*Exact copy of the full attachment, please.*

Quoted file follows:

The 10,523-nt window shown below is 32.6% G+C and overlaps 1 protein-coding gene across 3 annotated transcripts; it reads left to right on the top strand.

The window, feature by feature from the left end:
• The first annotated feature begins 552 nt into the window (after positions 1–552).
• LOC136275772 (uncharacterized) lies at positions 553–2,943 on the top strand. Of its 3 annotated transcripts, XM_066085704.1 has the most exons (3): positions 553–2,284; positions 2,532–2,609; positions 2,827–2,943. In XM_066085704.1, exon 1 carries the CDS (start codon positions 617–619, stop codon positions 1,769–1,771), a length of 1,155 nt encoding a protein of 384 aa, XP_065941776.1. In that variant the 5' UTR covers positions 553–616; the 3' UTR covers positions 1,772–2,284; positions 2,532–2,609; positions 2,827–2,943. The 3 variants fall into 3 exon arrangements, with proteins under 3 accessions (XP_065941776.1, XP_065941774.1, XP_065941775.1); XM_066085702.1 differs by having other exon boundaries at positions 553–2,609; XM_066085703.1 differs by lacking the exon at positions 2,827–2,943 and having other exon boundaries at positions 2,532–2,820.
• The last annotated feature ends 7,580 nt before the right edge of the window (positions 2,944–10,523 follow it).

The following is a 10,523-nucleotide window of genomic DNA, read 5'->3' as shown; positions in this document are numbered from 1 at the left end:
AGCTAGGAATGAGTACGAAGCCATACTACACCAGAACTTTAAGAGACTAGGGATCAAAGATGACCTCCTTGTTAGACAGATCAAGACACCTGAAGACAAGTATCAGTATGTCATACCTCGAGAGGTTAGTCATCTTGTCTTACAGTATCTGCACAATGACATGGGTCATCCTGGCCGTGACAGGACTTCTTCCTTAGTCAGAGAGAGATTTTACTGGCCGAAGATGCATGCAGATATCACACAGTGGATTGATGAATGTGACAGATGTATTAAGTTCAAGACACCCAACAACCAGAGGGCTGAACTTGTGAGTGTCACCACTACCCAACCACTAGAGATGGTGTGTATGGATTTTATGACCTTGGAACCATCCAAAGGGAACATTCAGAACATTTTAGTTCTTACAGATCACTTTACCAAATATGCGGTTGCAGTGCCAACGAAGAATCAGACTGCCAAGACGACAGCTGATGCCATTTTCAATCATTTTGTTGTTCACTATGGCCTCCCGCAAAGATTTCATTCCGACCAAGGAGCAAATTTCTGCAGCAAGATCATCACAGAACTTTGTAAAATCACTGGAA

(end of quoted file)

The 10,523-nt window shown below is 32.6% G+C and overlaps 1 protein-coding gene across 3 annotated transcripts; it reads left to right on the top strand.

The window, feature by feature from the left end:
• The first annotated feature begins 552 nt into the window (after positions 1–552).
• LOC136275772 (uncharacterized) lies at positions 553–2,943 on the top strand. Of its 3 annotated transcripts, XM_066085704.1 has the most exons (3): positions 553–2,284; positions 2,532–2,609; positions 2,827–2,943. In XM_066085704.1, exon 1 carries the CDS (start codon positions 617–619, stop codon positions 1,769–1,771), a length of 1,155 nt encoding a protein of 384 aa, XP_065941776.1. In that variant the 5' UTR covers positions 553–616; the 3' UTR covers positions 1,772–2,284; positions 2,532–2,609; positions 2,827–2,943. The 3 variants fall into 3 exon arrangements, with proteins under 3 accessions (XP_065941776.1, XP_065941774.1, XP_065941775.1); XM_066085702.1 differs by having other exon boundaries at positions 553–2,609; XM_066085703.1 differs by lacking the exon at positions 2,827–2,943 and having other exon boundaries at positions 2,532–2,820.
• The last annotated feature ends 7,580 nt before the right edge of the window (positions 2,944–10,523 follow it).

The following is a 10,523-nucleotide window of genomic DNA, read 5'->3' as shown; positions in this document are numbered from 1 at the left end:
AGCTAGGAATGAGTACGAAGCCATACTACACCAGAACTTTAAGAGACTAGGGATCAAAGATGACCTCCTTGTTAGACAGATCAAGACACCTGAAGACAAGTATCAGTATGTCATACCTCGAGAGGTTAGTCATCTTGTCTTACAGTATCTGCACAATGACATGGGTCATCCTGGCCGTGACAGGACTTCTTCCTTAGTCAGAGAGAGATTTTACTGGCCGAAGATGCATGCAGATATCACACAGTGGATTGATGAATGTGACAGATGTATTAAGTTCAAGACACCCAACAACCAGAGGGCTGAACTTGTGAGTGTCACCACTACCCAACCACTAGAGATGGTGTGTATGGATTTTATGACCTTGGAACCATCCAAAGGGAACATTCAGAACATTTTAGTTCTTACAGATCACTTTACCAAATATGCGGTTGCAGTGCCAACGAAGAATCAGACTGCCAAGACGACAGCTGATGCCATTTTCAATCATTTTGTTGTTCACTATGGCCTCCCGCAAAGATTTCATTCCGACCAAGGAGCAAATTTCTGCAGCAAGATCATCACAGAACTTTGTAAAATCACTGGAA